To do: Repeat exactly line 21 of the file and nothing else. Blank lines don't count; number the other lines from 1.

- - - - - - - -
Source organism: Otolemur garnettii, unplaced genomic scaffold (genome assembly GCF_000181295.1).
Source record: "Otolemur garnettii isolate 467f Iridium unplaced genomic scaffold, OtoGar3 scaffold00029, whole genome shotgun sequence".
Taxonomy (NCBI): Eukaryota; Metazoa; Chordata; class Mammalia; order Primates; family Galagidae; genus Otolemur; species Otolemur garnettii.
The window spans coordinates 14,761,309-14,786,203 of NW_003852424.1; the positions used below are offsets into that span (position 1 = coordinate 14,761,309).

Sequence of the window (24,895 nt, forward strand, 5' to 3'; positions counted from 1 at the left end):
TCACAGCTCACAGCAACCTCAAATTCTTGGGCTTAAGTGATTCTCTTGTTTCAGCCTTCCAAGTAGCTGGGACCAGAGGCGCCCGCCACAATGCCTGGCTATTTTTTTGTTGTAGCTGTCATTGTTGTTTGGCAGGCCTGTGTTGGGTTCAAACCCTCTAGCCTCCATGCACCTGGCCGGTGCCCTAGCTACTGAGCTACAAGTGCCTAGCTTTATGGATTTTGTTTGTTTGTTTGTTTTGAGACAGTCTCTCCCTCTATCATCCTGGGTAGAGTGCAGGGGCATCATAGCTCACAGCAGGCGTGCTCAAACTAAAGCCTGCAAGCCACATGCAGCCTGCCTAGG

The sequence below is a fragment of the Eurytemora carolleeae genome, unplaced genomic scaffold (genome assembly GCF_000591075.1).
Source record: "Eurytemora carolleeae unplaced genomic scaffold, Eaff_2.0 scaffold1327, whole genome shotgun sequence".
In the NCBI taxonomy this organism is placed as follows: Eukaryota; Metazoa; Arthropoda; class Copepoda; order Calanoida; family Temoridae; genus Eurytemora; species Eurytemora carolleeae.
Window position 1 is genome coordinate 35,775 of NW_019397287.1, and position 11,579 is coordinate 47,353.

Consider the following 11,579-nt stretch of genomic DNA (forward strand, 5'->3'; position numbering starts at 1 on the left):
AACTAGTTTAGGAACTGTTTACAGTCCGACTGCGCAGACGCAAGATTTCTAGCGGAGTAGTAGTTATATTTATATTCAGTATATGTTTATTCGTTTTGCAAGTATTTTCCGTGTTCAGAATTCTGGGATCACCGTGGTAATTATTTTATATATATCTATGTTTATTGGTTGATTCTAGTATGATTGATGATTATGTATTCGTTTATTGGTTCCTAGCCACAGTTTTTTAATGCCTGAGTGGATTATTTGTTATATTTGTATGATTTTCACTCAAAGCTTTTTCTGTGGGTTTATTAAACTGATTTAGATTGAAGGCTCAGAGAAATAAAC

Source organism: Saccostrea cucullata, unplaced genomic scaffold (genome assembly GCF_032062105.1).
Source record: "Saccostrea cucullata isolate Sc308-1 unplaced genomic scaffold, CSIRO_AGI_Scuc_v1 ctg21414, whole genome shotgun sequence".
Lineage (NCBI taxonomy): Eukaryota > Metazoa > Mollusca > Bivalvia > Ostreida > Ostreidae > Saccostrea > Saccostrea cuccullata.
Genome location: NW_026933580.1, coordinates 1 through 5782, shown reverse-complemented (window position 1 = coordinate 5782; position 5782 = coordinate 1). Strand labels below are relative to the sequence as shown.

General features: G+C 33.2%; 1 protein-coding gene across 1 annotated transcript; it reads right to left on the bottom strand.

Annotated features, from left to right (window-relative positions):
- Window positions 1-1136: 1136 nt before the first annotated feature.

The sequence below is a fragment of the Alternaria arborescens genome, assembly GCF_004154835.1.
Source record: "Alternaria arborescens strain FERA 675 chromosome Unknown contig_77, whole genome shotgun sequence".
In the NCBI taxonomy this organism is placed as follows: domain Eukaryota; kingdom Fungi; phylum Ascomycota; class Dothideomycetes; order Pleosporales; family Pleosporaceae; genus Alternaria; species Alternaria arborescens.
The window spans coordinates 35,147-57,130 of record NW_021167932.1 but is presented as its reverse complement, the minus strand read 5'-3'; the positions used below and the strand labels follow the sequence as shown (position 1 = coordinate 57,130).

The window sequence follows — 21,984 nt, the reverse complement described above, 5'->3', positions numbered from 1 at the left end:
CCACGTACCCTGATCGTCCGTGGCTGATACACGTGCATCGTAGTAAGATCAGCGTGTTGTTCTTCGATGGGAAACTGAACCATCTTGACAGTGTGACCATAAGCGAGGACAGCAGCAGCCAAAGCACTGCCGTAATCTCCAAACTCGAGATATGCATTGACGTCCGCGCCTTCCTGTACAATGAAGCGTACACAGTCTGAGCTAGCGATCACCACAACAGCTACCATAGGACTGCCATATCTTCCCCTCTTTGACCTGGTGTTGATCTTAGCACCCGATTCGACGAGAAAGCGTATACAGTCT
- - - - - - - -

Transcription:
Source record: "Alternaria arborescens strain FERA 675 chromosome Unknown contig_77, whole genome shotgun sequence".